|CRDAMC Homepage | CRDAMC Library Phone #: (254) 288-8366 | CRDAMC Library Fax #: (254) 288-8368|
Acute Myeloid Leukemia—Child
(AML—Child; Acute Myelogenous Leukemia—Child; Acute Myeloblastic Leukemia—Child; Acute Granulocytic Leukemia—Child; Acute Nonlymphoblastic Leukemia—Child)
by Krisha McCoy, MS and Rebecca J. Stahl, MA
Leukemia is a type of cancer that develops in the bone marrow. With acute myeloid leukemia (AML), the bone marrow makes abnormal myeloid cells that are precursors to blood cells, including:
The leukemia cells do not function normally. The abnormal cells also overgrow the bone marrow, forcing normal cells out. Without normal cells, anemia, bleeding problems, and infections easily develop.
Cancer occurs when cells in the body divide without control or order. Normally, cells divide in a regulated manner. If cells keep dividing uncontrollably when new cells are not needed, a mass of tissue forms. The term cancer refers to malignant growth of cells or tissue. These growths can invade nearby tissues. Cancer that has invaded nearby tissues can then spread to the blood and other parts of the body.
It is not clear exactly what causes these problems in the cells, but it is probably a combination of genetics and environment.
Risk Factors TOP
AML is more common in those of Hispanic descent. Other factors that may increase your child's chances of AML:
AML may cause:
The doctor will ask about your child’s symptoms and medical history. A physical exam will be done. The doctor will check for swelling of the liver, spleen, and lymph nodes.
Test to assess bodily tissues or other structures include:
Imaging tests are used to evaluate bodily structures. These may include:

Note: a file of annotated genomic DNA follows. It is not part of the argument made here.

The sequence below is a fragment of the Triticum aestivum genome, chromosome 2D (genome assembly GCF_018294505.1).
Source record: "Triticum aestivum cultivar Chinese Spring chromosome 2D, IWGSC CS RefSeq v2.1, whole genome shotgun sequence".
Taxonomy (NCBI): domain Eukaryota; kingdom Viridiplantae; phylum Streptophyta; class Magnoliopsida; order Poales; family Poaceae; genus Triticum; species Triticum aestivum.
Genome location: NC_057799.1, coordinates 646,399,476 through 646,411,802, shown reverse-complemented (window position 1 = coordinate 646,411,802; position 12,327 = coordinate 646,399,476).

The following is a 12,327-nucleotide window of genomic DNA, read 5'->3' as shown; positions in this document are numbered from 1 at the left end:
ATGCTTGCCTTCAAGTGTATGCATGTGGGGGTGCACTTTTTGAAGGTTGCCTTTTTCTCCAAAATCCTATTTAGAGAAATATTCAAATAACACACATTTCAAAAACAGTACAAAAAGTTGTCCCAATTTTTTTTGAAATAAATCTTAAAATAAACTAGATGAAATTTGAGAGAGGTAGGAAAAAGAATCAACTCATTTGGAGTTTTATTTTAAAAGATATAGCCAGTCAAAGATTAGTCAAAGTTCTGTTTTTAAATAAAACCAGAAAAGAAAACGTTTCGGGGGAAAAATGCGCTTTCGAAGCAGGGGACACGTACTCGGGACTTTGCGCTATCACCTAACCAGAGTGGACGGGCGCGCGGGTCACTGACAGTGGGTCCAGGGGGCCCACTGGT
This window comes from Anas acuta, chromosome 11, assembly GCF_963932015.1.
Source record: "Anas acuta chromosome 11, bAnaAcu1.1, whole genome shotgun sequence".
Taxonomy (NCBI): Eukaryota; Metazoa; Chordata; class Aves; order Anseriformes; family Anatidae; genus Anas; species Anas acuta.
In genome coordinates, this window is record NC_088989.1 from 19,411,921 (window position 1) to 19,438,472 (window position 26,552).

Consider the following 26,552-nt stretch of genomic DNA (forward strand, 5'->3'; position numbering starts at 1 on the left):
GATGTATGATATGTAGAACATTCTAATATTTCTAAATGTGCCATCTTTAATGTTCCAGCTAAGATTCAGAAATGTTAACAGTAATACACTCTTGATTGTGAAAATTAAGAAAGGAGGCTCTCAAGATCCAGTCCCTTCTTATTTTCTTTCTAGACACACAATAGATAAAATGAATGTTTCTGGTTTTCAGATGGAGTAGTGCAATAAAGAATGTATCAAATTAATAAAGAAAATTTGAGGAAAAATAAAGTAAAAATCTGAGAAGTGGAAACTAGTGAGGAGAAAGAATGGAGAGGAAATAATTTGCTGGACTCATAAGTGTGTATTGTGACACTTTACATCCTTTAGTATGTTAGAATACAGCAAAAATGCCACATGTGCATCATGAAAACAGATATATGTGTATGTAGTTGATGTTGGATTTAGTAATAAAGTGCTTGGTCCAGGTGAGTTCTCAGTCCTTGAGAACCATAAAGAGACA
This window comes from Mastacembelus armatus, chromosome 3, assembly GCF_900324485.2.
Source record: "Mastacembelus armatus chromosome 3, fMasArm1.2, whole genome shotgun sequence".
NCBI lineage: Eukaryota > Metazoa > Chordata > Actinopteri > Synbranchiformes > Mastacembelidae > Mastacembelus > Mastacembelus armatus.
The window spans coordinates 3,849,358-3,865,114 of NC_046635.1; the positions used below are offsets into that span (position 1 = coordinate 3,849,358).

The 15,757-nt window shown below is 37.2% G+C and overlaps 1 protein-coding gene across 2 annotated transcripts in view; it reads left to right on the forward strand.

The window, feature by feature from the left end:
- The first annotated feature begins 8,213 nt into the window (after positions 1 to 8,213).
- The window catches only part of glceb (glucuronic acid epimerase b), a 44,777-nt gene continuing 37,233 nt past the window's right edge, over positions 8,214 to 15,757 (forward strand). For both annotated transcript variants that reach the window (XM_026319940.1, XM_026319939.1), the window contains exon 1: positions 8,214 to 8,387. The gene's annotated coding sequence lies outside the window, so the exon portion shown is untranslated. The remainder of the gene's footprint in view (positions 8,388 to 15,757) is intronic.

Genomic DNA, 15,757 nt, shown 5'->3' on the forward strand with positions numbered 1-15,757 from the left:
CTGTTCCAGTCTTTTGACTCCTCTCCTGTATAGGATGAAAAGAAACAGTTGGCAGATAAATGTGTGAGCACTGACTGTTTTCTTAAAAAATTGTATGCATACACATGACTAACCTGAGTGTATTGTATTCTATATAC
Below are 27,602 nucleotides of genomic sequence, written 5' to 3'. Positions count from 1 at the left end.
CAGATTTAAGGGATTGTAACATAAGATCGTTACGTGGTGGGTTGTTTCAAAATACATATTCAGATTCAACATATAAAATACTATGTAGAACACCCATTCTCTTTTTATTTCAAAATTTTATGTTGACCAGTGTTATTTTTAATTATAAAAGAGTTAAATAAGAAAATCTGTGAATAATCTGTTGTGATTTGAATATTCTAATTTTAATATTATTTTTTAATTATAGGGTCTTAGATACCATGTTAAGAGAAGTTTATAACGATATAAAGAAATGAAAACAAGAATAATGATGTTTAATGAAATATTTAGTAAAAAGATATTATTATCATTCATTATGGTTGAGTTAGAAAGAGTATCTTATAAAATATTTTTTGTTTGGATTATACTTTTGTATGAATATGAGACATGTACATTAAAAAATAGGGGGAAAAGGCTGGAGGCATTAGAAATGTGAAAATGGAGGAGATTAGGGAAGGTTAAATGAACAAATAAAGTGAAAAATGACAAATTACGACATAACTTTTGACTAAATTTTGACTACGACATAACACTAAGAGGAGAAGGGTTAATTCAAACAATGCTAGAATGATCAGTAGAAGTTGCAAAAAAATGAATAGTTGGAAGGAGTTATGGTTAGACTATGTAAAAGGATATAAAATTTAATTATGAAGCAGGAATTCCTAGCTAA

Once AML is identified, it can be classified. These subtypes are based on the type of cell from which leukemia developed. This is important because it can help the doctor make a prognosis and develop a treatment plan.
Talk with the doctor about the best plan for your child. Treatment of AML usually involves 2 phases:
Treatment may include:
There are no current guidelines to prevent AML because the cause is unknown.
American Cancer Society
Leukemia & Lymphoma Society
Canadian Cancer Society
Provincial Health Services Authority
Acute myeloid leukemia. Leukemia & Lymphoma Society website. Available at:
...(Click grey area to select URL)
Accessed November 9, 2015
Acute myeloid leukemia (AML). EBSCO DynaMed Plus website. Available at: http://www.dynamed.... Updated May 15, 2017. Accessed January 8, 2018.
General information about childhood acute myeloid leukemia and other myeloid malignancies. National Cancer Institute website. Available at: https://www.cancer.gov/types/leukemia/patient/child-aml-treatment-pdq. Updated March 6, 2017. Accessed January 8, 2018.
Leukemia in children. American Cancer Society website. Available at: https://www.cancer.org/cancer/leukemia-in-children.html. Accessed January 8, 2018.
Last reviewed December 2017 by EBSCO Medical Review Board Mohei Abouzied, MD, FACP
Last Updated: 12/20/2014
EBSCO Information Services is fully accredited by URAC. URAC is an independent, nonprofit health care accrediting organization dedicated to promoting health care quality through accreditation, certification and commendation.
This content is reviewed regularly and is updated when new and relevant evidence is made available. This information is neither intended nor implied to be a substitute for professional medical advice. Always seek the advice of your physician or other qualified health provider prior to starting any new treatment or with questions regarding a medical condition.
To send comments or feedback to our Editorial Team regarding the content please email us at email@example.com. Our Health Library Support team will respond to your email request within 2 business days.